Lisa Hofmann
5 Stars

My Gentle Readers, Lisa Hofmann delivers on all counts in her novel, “Trading Darkness : A Dark Fairytale”. She gives us love and betrayal, magic of many kinds, and the classic dichotomy of light and darkness.

Our story begins with a realm gripped by witch hunting madness and poor Agnes is caught in the middle. She makes a deal with a demonic power in order to try and save her family, but the demon has designs of its own.

The Blackvale familial lands of Wildenburg have a dark secret, and younger brother Gregory is about to find out just what his family’s prosperity costs. When his older brother refuses to see through his end of the pact with the Century Demon that protects their tiny fiefdom, Gregory faces a difficult decision. He must choose one of his twin daughters to sacrifice to the demon. Lose one, or lose everything as his brother so recently discovered.

Gregory gives up Louisa, but then spends the rest of his life and his sanity trying to discover if she lives. He even goes so far as to make a deal with the Immortal Wishmaster, who hides his own dark past.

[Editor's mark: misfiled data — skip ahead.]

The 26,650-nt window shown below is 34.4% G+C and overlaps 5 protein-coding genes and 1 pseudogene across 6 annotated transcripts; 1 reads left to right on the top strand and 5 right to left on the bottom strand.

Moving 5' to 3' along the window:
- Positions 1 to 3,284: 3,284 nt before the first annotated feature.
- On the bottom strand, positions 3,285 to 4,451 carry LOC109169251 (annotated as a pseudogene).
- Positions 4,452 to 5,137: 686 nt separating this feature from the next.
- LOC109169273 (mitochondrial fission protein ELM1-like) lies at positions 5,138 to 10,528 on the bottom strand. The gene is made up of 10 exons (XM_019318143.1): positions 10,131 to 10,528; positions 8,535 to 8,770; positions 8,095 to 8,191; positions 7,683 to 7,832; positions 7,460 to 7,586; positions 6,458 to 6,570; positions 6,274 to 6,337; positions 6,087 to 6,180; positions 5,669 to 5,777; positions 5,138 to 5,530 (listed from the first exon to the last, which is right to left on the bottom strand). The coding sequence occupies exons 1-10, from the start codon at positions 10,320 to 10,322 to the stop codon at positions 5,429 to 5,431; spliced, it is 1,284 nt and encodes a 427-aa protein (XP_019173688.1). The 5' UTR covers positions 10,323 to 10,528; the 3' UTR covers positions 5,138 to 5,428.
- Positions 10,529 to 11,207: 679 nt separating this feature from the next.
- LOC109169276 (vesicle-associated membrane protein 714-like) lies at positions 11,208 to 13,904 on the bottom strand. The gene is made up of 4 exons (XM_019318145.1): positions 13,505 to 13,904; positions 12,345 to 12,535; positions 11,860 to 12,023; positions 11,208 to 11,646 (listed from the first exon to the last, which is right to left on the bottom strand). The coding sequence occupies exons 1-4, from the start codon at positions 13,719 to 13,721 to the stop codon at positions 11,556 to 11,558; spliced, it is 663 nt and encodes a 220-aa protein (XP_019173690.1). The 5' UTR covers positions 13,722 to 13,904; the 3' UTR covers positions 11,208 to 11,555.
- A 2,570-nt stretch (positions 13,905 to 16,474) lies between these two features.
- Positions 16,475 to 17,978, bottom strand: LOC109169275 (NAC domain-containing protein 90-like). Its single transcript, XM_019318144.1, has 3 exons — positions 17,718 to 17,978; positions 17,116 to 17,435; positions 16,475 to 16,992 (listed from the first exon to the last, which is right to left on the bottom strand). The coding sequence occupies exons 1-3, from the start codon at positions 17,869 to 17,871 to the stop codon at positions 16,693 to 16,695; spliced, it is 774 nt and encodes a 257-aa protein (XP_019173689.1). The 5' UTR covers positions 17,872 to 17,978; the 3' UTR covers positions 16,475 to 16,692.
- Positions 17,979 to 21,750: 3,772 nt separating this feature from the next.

Lisa weaves these characters together in such a way that you’ll be deep into the book before you realize it. She draws you into this world and makes you care about each character, even the ones you should dislike. Gregory, the father who had to make the most impossible choice. The Wishmaster, bound to balance his own light and darkness within. The Century Demon, wholly given over to revenge, even has a past that makes her bitterness understandable.

I’m so glad I picked this up and will be keeping my eye out for more from Lisa.

Grab your copy on Amazon now.

Book Review – Lost Coast Rocket by Joel Horn

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Lost Coast Rocket
Joel Horn
3.5 Stars

Today I bring to you a story of a child prodigy and his friends building rockets and pushing the limits of legality.

Joel Horn begins the tale of Kenneth B. O’Brien (Ken to his friends) at a very young age. From the time he can walk and talk, Ken is with his Grandpa Arnold, a former NASA engineer. A love of rockets and aeronautics is born within the young boy, an obsession carried through the entire book. Twin traumatic events shape young Ken’s life (the death of his grandfather and a fatal mudslide).

This was enough for me to keep reading at first, even through the mass of technical rocket jargon that dragged down the pace of the action a bit. The constant timeline jumps in the first part of the novel made parts hard to follow or seemed extraneous and unnecessary. (Like the tale of Akira’ father and some hikers later in the book).

These things aside, as the group of misfits age, the action and tension pick up as the team begins to design and build their biggest rocket yet.

I won’t spoil it for you, because I do think this one is worth a read if you like these kind of stories. So pick up your copy today and see what all the fuss is about.

Lost Coast Rocket on Amazon

Joel Horn’s Website